With their short-term existence secure, Bradford City are looking to learn from past mistakes to stop history repeating itself. Gary Rolin looks into their birthday wish
Real Madrid celebrated their centenary year by winning the European Champions League for the third time in five years. At the other end of the football scale, Bradford City’s preparations for their 100th birthday party have been boosted by Leeds High Court’s decision in February to lift the administration order that threatened the survival of the club formed in May 1903 when the Football League voted them into the Second Division.
The Bantams went into administration in May last year and the collapse of the ITV Digital deal was inevitably mentioned as a prime factor. Managing Director Shaun Harvey agrees that the collapse did “focus attention within football clubs” and adds: “Whether clubs are run well or not, sailing close to the wind or far away from it, they don’t budget to win the FA Cup, but they did budget to receive that money.” Nonetheless, Bradford’s plight was not helped by the financial largesse shown by previous chairman Geoffrey Richmond that contributed in no small part to several player redundancies and over 30 non-playing staff getting their P45s.
It was as recently as 1999 that Bradford reached the Premiership, but in similar circumstances to their more illustrious Yorkshire neighbours Leeds United they gambled the club’s future and lost. Players only received their January 2003 wages because the club managed to delay a £350,000 mortgage payment on the Sunwin Stand at Valley Parade and sold Benito Carbone’s £750,000 house, ironically enough in Leeds.
With the threat of administration lifted, the new era of Bradford City will be under the stewardship of incoming chairman Geoffrey Gibb, by far the youngest in such a job, aged just 27. Harvey pulls out the old football adage when pushed about the relative inexperience of his chairman: “If you’re good enough, you’re old enough.” He adds: “You have to ask yourself the question: Is Doug Ellis too old?”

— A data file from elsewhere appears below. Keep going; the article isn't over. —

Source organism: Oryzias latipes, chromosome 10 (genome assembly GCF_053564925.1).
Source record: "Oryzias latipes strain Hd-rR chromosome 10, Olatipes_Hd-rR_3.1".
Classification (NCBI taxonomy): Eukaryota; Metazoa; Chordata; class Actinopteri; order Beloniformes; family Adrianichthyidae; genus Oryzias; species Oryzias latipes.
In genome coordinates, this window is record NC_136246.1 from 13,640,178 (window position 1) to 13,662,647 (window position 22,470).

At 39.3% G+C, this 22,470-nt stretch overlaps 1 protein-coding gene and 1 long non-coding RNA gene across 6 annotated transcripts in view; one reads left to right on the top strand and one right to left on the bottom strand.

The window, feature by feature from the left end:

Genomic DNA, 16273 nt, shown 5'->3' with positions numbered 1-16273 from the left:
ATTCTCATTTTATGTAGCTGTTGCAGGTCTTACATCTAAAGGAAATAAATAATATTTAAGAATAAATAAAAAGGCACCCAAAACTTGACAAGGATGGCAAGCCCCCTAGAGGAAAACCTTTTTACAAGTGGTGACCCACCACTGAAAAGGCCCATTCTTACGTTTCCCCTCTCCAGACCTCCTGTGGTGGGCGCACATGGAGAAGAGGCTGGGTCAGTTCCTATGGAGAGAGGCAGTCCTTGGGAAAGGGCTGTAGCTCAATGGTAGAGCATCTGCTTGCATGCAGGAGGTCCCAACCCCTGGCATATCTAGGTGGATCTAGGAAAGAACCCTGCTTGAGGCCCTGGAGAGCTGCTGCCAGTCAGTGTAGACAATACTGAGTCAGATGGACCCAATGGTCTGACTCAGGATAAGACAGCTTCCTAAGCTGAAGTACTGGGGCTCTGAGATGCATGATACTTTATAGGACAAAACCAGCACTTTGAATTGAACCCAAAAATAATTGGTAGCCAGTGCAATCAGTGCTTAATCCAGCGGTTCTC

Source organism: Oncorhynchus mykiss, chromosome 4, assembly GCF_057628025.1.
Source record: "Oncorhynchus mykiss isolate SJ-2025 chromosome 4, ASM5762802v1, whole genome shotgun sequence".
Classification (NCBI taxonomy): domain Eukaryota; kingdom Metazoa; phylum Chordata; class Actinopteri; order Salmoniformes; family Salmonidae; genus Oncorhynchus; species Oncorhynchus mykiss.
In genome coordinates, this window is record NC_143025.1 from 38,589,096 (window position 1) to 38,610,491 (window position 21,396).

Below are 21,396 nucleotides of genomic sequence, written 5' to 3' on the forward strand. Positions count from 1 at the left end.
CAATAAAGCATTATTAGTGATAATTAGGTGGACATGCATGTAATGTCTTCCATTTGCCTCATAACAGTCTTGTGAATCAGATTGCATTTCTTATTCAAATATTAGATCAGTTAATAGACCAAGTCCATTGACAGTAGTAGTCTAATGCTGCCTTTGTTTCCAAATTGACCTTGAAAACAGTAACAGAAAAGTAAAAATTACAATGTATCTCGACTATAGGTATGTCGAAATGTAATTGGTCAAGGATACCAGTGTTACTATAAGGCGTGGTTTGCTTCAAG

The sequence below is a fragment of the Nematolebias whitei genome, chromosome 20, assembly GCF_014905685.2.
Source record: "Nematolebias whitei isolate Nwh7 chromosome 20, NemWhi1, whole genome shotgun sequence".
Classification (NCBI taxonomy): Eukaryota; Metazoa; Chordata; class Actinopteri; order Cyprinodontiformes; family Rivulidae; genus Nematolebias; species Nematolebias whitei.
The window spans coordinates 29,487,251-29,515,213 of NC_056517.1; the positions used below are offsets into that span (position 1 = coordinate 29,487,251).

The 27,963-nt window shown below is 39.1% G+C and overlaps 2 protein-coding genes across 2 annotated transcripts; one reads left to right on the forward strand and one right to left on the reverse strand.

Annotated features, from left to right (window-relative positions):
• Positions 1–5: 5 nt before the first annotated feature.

Gibb has said he is not in the game to make friends (probably a good thing because he’ll struggle to have a chat about Ms Dynamite with Deadly Doug). The burden of rescuing Bradford should be no problem to someone who was running multi-million pound businesses while still a teenager and has made his family’s tourist attraction, the wonderfully named Flamingo Land, one of the most popular outside the capital.
Speaking to the Yorkshire Post in January, Gibb states rather refreshingly: “To be perfectly frank, they got it wrong in the first place and if they had not got it wrong then I would not be here… I am not going to be doing the things that they did because, as an industry, those old ways of doing things are just what got us in this mess in the first place.”
A point whole-heartedly supported by Harvey, who states: “Bradford will have a certain budget for next season and succeed or fail on the field the club will still be there, we will never again gamble with is very existence.”
With that in mind, he is looking forward to the club’s centenary celebrations that start on May 24. “It’s tremendous,” Harvey enthuses, “there was a time last year when I didn’t think we’d make it. The timing is fortuitous because we can put the problems of the past few years well behind us. It’s a natural break and a great boost, specifically a new start.”
Bradford’s 100th birthday party will start with a commemorative match featuring former City players. Although one suspects that Carbone, Stan Collymore and David Hopkin should not cancel any holiday plans just yet.
From WSC 194 April 2003. What was happening this month